When a great man like Nelson Mandela passes, it’s also common to wonder if we’ll ever see his kind again. But there’s no doubt that the Nelson Mandelas and Martin Luther Kings and Václav Havels of the 21st Century are stridng among us. But you can’t see it, because if he or she was shaking hands with world leaders and greeted by adoring throngs and serenaded by children’s choirs, then they wouldn’t be the next true Mandela or King or Havel.
No, the next Nelson Mandela of the world is rotting in a jail cell tonight, just like Mandela nearly withered for 27 years on Robben Island. Or he is on someone’s terrorist watch list, or she is segregated and searched every time she travels through an international airport. Somewhere, government spies are reading the emails of the next Nelson Mandela. They are tracking his cell phone and listening to his calls, or monitoring her meetings with their undercover cops.
Many of the other people who today are uttering bland platitudes about the dead Mandela will go back tomorrow to heaping scorns on the living ones. They are the shameless radio hosts and TV pundits and their army of dittoheads who see an advocate for justice and call him a “Communist,” who look at someone who wants to liberate her people and brand her a “terrorist,” who find someone willing to live in a tent city to call attention to inequality and call them a urine soaked rapist, who lash out at someone who dares to believe in peace as “naive,” or a “dirty (bleep)ing hippie.”
The next Martin Luther King or Aung San Suu Kyi could be anywhere right now — advocating for gay rights in Putin’s repressive Russia, playing the piano in front of a line of riot police in Kiev, getting arrested in Raleigh to fight for the voting rights of minorities and young people or growing up in a small village in Pakistan, dreaming of peace even after a flying robot has killed his neighbors.
Today’s Václav Havel is fighting for the unspeakable today, so that the unspeakable will be normal by the time that he or she is old or dead. Gay rights are his segregated water fountains, economic inequality is her apartheid, fracking is his mercury poisoning.
The Nelson Mandela of the 21st Century is right here, right now. We just can’t see it. We’re too busy spitting on him and calling him a terrorist.
I think I have reached my proverbial limits when it comes to promotion and marketing my books. That includes the Rider Trilogy and the Jan Xu Adventures. The more I talk in on Twitter, the more indifference I get.
Oh yeah. Indifference. Apathy. The things that kill an…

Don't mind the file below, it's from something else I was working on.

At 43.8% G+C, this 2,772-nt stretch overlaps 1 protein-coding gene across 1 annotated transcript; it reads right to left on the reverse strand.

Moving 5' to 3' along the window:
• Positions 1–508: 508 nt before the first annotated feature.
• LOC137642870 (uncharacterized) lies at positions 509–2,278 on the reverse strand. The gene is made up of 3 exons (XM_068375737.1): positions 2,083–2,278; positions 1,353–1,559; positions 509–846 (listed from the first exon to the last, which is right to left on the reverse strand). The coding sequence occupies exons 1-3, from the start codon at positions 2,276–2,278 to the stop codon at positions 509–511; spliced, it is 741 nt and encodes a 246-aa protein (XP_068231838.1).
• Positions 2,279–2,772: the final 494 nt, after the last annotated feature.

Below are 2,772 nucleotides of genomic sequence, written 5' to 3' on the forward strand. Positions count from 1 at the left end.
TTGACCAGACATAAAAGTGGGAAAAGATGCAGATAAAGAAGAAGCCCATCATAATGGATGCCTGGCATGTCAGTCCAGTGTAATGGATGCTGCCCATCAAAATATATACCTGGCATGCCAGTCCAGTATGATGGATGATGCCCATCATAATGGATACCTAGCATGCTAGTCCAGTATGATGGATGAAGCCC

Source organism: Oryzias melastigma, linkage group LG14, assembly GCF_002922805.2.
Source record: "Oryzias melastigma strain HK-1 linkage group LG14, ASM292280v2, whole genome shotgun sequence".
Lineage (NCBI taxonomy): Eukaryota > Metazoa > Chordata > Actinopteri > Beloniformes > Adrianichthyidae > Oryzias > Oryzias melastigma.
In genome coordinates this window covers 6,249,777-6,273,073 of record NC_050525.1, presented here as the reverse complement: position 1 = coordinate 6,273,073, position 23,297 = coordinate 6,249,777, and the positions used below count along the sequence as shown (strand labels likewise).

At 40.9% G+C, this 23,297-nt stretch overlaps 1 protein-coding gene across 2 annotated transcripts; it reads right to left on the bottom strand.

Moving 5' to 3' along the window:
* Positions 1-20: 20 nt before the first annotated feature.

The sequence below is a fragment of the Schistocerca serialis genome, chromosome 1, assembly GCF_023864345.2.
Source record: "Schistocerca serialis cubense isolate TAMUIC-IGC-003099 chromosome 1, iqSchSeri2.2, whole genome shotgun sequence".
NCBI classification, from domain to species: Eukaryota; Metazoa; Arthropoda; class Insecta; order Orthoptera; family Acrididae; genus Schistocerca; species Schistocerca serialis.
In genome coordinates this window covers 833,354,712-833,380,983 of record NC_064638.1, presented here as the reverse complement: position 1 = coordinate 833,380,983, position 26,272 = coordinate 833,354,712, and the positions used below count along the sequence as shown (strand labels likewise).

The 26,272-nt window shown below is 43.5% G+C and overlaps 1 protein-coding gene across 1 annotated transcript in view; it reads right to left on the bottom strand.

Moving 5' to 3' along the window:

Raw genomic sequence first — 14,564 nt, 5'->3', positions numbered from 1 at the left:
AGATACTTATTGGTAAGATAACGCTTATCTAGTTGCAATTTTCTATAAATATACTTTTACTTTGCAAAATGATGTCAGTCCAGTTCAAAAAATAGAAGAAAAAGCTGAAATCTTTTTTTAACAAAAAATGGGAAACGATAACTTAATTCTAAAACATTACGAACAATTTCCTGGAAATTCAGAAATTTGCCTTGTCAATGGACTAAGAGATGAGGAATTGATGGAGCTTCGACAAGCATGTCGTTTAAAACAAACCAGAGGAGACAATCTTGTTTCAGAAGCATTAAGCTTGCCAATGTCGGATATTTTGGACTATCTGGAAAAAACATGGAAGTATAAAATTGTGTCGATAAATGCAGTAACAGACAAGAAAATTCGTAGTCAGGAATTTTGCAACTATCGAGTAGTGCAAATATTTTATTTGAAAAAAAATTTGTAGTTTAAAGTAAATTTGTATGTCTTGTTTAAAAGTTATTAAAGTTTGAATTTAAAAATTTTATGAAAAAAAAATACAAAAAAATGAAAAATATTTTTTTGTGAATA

CeCe McDonald, a trans woman of color is in the midst of a 41 month prison sentence for defending herself against a violent, racist and transphobic attack in Minnesota which resulted in the death of one of her attackers. Actress Laverne Cox is portraying an incarcerated trans woman in Orange is the New Black. Through a powerful in prison interview, and investigative filmmaking. This film confronts the issue of transphobia and the culture of violence surrounding trans women of color.
“I wanted to show that men and women can be friends without having a relationship,” says del Toro of the relationship between the two main characters Mako (played by Japanese actress Rinko Kikuchi) and Raleigh (“Sons of Anarchy” star Charlie Hunnam). “Theirs is a story about partnership, equality and a strong bond between partners. It’s important for little girls to know not every story has to be a love story and for boys to know that soldiers aren’t the only ones to triumph in war.”—
I think I might I’ve read all Pacific Rim related post on internet and this quote give me so many feels. Guillermo del toro is such a great guy. I should start to work on real life, but Pacific Rim is way much better.
“A man who assisted in autopsies in a big urban hospital, starting in the mid-1950s, describes the many deaths from botched abortions that he saw. “The deaths stopped overnight in 1973.” He never saw another in the 18 years before he retired. “That,” he says, “ought to tell people something about keeping abortion legal.”—
“‘Q.U.E.E.N.’ definitely is an acronym,” Monae explains during an interview at Fuse HQ. “It’s for those who are marginalized.” She says the “Q” represents the queer community, the “U” for the untouchables, the “E” for emigrants, the second “E” for the excommunicated and the “N” for those labeled as negroid.
"It’s for everyone who’s felt ostracized," she adds. "I wanted to create something for people who feel like they want to give up because they’re not accepted by society."